Soul Mountain

Volatile and fleeting – those are the two words that I feel best portray my impressions of Gao Xingjian’s Soul Mountain. Upon completing a book, my opinions will usually clot together and solidify somewhat, but here, they evaporated away. All I was left with was a wispy impression, and that’s why it took me such a long time to gather my thoughts.

At a superficial level, Soul Mountain is the story of one man’s journey across the Chinese countryside. The narrator travels through mountains and desolate villages, gathering folk songs and attempting to rediscover a lost childhood. Beneath this, however, there lies a tangled mess of thought. Something of deeper meaning. A few days ago, I wrote that I was floating outside of Gao’s vision, unable to understand. He himself explores this in his writing:

…the village settlement with the wooden houses which have gone black, the savage Alsatian with the grey-black fur, and the crazy woman with the snake on the carrying pole. These all seem to be hinting at something, just like the huge gloomy mountain behind the small building. There is something more to it all which I will never be able to fully understand.

It is soon evident that far from being a physical journey, Gao is redrawing the spiritual and emotional map of China, alongside the physical. With Soul Mountain, especially, an understanding of contextual background is significant. This novel was birthed during the tumultuous after-effects of the Cultural Revolution – it was formed from the void of religion, morals, and culture in Communist China. Uncertainty and the need to rediscover the self was poured into – and has been contained within – Gao’s novel.

I am perpetually searching for meaning, but what in fact is meaning? … I can only search for the self of the I who is small and insignificant like a grain of sand. I may as well write a book on the hman self without worrying whether it will be published. But then of what consequence is it whether one book more, or one book less, is written? Hasn’t enough culture been destroyed? Does humankind need so much culture? And moreover, what is culture?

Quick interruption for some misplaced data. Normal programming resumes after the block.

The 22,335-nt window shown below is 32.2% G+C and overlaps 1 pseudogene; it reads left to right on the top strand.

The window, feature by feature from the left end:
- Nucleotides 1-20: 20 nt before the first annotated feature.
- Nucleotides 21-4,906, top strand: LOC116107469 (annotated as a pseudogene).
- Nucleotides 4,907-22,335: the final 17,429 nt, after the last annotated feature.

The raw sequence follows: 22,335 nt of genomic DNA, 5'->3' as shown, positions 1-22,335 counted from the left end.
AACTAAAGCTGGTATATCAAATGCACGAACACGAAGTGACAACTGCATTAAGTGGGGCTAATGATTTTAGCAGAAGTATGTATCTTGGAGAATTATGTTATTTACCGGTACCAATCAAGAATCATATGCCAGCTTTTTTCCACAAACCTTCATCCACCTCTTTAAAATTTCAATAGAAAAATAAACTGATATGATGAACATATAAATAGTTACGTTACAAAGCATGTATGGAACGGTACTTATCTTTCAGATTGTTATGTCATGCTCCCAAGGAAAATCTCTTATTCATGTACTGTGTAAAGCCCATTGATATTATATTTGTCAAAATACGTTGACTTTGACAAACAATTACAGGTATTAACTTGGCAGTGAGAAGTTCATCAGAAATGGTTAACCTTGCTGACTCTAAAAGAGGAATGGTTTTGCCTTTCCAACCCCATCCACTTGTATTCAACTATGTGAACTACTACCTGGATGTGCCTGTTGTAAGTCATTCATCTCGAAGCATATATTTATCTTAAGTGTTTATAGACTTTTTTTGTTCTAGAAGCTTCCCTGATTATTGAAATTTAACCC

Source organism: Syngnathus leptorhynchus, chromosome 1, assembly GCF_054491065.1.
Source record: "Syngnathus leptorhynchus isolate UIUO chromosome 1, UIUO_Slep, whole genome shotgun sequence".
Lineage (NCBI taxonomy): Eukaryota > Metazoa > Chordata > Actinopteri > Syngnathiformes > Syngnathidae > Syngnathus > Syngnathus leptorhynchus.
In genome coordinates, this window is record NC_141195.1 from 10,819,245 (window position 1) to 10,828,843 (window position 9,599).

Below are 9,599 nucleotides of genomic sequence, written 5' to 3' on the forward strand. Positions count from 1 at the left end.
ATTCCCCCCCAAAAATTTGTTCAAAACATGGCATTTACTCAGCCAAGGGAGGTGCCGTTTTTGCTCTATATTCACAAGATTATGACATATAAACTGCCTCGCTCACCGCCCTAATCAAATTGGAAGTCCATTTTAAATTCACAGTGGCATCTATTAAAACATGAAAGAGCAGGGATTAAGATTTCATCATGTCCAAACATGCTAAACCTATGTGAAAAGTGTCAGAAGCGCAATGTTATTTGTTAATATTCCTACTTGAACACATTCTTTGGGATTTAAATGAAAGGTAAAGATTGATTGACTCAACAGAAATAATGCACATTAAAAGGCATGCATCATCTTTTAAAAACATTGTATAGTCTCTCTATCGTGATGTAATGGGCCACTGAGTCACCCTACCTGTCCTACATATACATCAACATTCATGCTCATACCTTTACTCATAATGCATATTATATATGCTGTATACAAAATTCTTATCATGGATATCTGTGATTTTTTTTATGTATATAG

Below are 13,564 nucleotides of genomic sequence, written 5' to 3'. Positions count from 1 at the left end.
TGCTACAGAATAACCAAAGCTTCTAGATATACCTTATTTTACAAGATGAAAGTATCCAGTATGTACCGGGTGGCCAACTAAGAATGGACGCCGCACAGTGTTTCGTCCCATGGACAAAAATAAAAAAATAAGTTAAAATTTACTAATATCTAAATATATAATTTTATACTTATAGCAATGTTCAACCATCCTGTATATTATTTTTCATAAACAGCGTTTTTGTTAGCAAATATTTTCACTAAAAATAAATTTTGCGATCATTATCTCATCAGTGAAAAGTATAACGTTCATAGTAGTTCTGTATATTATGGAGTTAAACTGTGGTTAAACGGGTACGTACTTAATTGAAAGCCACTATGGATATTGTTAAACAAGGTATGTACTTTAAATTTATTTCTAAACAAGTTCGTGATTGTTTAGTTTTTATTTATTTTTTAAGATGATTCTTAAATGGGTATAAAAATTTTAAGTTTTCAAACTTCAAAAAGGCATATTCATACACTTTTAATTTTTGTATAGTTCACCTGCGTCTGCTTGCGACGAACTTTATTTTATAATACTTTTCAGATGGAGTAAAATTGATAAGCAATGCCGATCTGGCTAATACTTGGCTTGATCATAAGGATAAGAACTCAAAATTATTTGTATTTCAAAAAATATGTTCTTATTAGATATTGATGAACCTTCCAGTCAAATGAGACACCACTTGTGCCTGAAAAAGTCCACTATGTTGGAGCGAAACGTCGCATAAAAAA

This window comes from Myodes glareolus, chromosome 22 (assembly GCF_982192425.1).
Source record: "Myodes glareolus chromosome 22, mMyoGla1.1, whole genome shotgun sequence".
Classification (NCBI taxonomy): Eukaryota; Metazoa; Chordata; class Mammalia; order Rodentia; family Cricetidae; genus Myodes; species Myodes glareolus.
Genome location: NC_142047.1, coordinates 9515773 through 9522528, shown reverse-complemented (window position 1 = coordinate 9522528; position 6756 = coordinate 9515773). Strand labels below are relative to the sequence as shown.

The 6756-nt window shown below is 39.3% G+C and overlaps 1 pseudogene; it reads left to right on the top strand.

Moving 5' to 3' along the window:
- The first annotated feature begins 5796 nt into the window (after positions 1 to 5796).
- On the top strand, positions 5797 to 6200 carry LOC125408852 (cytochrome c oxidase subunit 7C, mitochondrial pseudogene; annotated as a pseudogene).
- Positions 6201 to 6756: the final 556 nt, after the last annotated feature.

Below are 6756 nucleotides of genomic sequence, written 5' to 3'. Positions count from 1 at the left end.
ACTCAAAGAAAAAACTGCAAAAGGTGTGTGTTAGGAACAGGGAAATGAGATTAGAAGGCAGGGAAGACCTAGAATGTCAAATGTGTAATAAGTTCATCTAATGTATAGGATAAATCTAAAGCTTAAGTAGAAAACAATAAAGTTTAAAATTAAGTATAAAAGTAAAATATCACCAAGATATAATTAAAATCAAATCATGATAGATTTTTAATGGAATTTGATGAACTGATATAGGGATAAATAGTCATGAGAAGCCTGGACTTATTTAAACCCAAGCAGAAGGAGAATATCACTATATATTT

Gao’s frustration is evident throughout – at one point in the novel, his alternate self refers to China as “a race with empty, desolate souls”. In the end, he writes, “in this vast ocean of humanity you are at most only a spoonful of green seawater, insignificant and fragile”.

You should know that there is little you can seek in this world, that there is no need for you to be so greedy, in the end all ou can achieve are memories, hazy, intengible, dreamlike memories which are impossible to articulate. When you try to relate them, there are only sentences, the dregs left from the filter of linguistic structures.

There is an ethereal, intangible quality to this book. It is dreamlike in its rambling disjointedness, and this contributes to the sense of uncertainty. Many of the events narrated throughout the book unfold like hazy visions and hallucinations:

Along the road, the rapids sending forth white spray in the abundant mountain streams, the round mountain tops and the clear sky are simply too bright, and the slate rooftops shimmer in the sunlight. The lines are clear and distinct, like the colour paintings executed in the gongbi style. Shaking up and down in the speeding bus on the mountain round induces a sense of loss of gravity. I dont know where I’m drifting and I don’t know what it is I’m searching for.

There is also a deconstruction of the art of writing, which I found particularly intruiging. Gao questions originality, and the significance of literature:

You create out of nothingness, playing with words like a child playing with blocks. But blocks can only construct fixed patterns, the possibilities of structures are inherent in the blocks and matter how they are moved you will not be able to make anything new.

Dragging weighty thoughts you crawl about in language, trying all the time to grab a thread to pull yourself up, becoming more and more weary, entangling in floating strands of language, like a silkworm spitting out silk, weaving a net foryourself, wrapping yourself in thicker and thicker darkness, the faint glimmer of light in your heart becoming weaker and weaker until finally the net is a totality of chaos.